I can’t say that I identify as one. We weren’t really a casserole family, so to speak – I’ve never had anything against them, but they just didn’t serve as a big part of my eating experience growing up. When I think of enormous one-dish meals, I think of lasagna and mac and cheese (both of which my mom can seriously make the heck out of).
Here’s what happened: I was sick, and at the grocery store, and I wanted to buy a rotisserie chicken to make homemade chicken stock. But I also realized that in order to get to the chicken carcass (sorry), I would first need to pull off all the chicken and do something with it.
I really like chicken a lot, but I wasn’t feeling super well and I just didn’t feel up for eating an entire rotisserie chicken. (That’s not necessarily to say that I would have eaten the whole thing had I been feeling fine, but you never know.)
Also, I am notoriously horrible about leftovers. I develop a badittude towards them about a day after they go into the fridge, and they might as well not exist. (Then I definitely don’t just leave them there until I am yelled at to throw them away. I definitely do not *ever* do that.)
Suddenly, I remembered that a few years ago, when I flew back to New Jersey during the winter, my mom fed me homemade tetrazzini and it was SO homey and comfy. I knew it would be the perfect answer to my sick day blues.
Here’s the deal: tetrazzini is mega super easy. For real. You can use chicken or turkey, and you can play around with the kind of noodles you like in it as well. Here’s another bonus: once this cools and firms up, you can cut it up, wrap it in saran wrap, and throw those suckers in the freezer for some other time when you want tetrazzini.
I would like to be clear that this kind of planning is not a strong suit of mine, and I am feeling exceptionally pleased with myself for actually having the wherewithal to prepare myself for later times, rather than letting my beloved tetrazzini fall victim to the dreaded Land of the Leftovers (i.e., the garbage).
One thing I have been doing a lot since I made this is referring to it as “tetra-zeen,” dropping the “i” at the end, Jersey-Italian style (in unrelated news, we have recently been watching a lot of The Sopranos). This annoys my husband A LOT, but he has also started calling it that by accident occasionally, which annoys him further without me even having to do anything. I win!!!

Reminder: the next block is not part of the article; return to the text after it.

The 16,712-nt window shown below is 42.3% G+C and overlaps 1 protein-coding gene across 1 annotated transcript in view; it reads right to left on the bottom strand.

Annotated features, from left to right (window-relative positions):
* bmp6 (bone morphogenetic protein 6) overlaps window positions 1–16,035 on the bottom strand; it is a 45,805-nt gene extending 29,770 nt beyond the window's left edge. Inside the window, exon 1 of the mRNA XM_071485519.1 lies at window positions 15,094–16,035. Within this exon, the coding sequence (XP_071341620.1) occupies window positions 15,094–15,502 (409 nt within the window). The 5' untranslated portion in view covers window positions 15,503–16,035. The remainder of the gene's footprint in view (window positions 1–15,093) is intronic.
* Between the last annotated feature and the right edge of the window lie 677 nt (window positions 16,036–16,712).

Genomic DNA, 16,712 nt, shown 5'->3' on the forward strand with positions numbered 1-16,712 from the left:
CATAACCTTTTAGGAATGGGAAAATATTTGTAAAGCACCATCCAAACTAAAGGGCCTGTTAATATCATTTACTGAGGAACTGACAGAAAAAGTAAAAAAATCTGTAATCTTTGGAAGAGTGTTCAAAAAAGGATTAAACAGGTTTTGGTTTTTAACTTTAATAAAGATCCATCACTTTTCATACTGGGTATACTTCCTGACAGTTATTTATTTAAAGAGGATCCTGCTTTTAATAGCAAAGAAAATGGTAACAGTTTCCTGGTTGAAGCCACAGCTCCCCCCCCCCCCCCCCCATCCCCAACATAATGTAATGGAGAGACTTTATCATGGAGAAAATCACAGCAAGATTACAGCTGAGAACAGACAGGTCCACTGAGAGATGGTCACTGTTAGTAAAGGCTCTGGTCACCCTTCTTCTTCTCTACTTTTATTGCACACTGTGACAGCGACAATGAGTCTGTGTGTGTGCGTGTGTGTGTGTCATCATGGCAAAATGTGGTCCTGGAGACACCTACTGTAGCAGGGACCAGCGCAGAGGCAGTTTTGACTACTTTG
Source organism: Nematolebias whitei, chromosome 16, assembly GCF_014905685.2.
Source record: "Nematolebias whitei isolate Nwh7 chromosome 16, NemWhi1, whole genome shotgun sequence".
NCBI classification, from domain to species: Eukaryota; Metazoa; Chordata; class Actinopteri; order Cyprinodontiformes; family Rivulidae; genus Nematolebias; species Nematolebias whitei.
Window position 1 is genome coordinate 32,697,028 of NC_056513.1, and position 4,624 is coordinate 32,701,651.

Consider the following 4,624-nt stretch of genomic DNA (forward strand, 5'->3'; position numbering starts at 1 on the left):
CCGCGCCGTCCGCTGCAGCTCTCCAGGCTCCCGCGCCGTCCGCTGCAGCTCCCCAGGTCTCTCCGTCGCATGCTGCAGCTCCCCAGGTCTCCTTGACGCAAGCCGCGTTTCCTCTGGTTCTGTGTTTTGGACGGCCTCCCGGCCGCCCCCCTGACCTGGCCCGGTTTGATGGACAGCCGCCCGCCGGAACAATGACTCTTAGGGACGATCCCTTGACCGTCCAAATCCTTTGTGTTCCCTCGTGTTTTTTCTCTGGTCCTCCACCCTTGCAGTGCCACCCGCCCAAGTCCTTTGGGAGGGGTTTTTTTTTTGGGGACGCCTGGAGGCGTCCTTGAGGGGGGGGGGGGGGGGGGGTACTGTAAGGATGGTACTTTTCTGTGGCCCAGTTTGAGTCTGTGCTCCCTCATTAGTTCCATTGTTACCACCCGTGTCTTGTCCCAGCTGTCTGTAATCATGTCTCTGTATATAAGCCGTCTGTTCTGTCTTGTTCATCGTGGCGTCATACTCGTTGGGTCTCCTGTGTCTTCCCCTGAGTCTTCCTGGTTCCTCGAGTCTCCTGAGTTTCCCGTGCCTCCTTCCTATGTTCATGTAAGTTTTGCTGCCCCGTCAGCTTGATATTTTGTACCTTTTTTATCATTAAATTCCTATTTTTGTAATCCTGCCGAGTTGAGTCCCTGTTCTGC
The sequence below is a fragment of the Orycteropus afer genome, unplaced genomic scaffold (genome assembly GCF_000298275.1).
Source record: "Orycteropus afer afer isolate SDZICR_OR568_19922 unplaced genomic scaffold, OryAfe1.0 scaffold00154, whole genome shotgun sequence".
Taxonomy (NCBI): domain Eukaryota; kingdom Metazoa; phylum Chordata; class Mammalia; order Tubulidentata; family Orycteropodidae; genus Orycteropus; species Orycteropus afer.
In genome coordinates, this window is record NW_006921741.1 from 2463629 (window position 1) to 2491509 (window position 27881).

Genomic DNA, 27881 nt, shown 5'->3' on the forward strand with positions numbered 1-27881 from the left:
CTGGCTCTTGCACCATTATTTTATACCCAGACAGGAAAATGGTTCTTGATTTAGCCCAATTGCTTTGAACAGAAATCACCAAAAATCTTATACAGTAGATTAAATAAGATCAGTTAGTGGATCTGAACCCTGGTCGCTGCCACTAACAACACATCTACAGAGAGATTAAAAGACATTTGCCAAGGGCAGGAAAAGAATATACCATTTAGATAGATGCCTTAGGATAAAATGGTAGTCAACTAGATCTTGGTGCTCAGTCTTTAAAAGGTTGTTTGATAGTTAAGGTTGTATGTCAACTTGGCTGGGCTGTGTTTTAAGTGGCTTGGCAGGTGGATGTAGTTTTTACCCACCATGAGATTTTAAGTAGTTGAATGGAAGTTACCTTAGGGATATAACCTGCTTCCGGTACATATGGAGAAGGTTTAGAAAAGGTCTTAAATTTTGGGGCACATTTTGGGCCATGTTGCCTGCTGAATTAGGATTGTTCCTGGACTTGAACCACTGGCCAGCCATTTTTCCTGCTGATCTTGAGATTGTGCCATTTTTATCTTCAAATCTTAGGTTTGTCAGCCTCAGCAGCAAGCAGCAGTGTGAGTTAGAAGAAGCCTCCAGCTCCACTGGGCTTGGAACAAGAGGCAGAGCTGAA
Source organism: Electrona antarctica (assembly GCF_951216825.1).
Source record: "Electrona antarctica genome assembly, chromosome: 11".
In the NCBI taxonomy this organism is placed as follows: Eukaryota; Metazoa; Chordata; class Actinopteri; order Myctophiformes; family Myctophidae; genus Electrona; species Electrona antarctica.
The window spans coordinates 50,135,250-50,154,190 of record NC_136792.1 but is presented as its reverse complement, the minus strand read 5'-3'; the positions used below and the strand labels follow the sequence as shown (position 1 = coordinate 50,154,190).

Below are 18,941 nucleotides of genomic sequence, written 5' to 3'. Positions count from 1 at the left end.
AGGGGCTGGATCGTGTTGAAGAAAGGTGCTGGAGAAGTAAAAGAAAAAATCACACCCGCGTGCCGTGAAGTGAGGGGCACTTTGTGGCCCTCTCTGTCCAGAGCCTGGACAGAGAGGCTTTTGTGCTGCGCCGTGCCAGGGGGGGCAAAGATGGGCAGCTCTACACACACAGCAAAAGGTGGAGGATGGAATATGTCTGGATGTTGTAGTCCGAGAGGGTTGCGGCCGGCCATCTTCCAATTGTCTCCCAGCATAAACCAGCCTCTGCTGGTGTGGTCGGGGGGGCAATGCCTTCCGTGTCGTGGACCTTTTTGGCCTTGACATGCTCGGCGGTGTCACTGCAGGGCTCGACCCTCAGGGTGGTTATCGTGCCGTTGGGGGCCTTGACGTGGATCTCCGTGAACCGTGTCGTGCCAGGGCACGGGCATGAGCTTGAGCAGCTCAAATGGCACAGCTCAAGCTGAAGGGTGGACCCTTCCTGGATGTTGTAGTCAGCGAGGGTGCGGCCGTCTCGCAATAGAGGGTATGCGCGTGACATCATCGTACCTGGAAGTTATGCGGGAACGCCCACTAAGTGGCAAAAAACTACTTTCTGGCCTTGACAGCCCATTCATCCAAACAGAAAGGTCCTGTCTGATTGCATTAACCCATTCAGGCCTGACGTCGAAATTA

- 1 package long skinny noodles – you can take your pick from linguine, spaghetti, vermicelli, etc
- 6 tbsp butter
- 6 tbsp flour*
- 1/2 tsp salt
- 1/2 tsp pepper
- Cayenne pepper – add as you like
- 28 oz chicken broth***
- 1 cup half-and-half (I used fat-free and it was still delicious)
- 4-5 cups shredded chicken or turkey – this was one rotisserie chicken for me
- 2 cups sliced mushrooms
- 1/2 cup fresh parsley
- 3/4 cup grated Parmesan cheese
- 3/4 cup mozzarella cheese
*If you want to make this gluten-free, you can use quinoa or brown rice spaghetti (or vermicelli) and sub out the flour for 3 tbsp corn starch. Hooray!
**You can add some diced pimentos, if you want – that’s part of the traditional recipe, but I don’t like them so I abstained. And in case you have forgotten, this is MY blog.
***Here’s a fun thing that you’re accidentally learning how to do in this recipe: when you mix together butter, flour, and chicken stock, you are actually making a VERY fancy French sauce called Véloute which is considered one of the 5 mother sauces of cooking. Look at you, you French cook!
1. Preheat the oven to 350 degrees.
2. Cook the pasta – no need to undercook, just cook according to the directions on the box. Don’t be a rebel. Just do it.
3. Now it’s time to make the almost-roux. Melt the butter over low to medium heat in a large heavy-bottomed saucepan. (I always laugh when I say heavy-bottomed saucepan. You know? Anyway.) Once the butter has melted, stir in the flour. Whisk the flour and butter together, and then add the salt, pepper and cayenne pepper.
4. Slowly add the broth to the mixture – you’ll want to start out adding only a bit at a time, making sure to whisk everything together so that the butter/flour mixture doesn’t clump in the broth. Eventually, the mixture will be thin enough that you can just add the rest of the chicken broth.
5. Bring the mixture to a boil, and let it cook for a few minutes until it has slightly thickened. Take the saucepan off the heat, and stir in the half-and-half.
6. When the pasta has finished cooking (don’t forget about the pasta!), drain it in a colander and then pour it into a very large bowl (seriously – be prepared). Stir in the chicken, mushrooms and parsley.
7. Add the sauce mix to the bowl, and stir it all together. MMMMM!!!!!
8. Either spray or grease a 9×13 cooking pan (it needs sides). Pour the whole mixture into the pan. Top it with all of the Parm and mozzarella (I tried to grate the mozzarella but it was grating on my nerves (lol!!!!), so then I just shredded it with my hands and tried to distribute it evenly and we’re all still here. So it’s really fine no matter how you choose to deal with it).
9. Cover the pan with aluminum foil and bake it for 30 minutes. After the 30 minutes has elapsed, remove the foil, and bake for another 20 minutes or until it’s golden brown on top. (I actually stuck mine under the broiler for like 2 minutes because I was frustrated that it wasn’t browning. You can do that or not. I am not that patient.)
10. Let it cool for a few minutes, and then serve. I found that a little bit of salt and pepper added to this when serving made it a total dream.
1 thought on “Ballin’ Chicken Tetrazzini”
Your grandmother used to make a killer turkey tet with T-Day leftovers!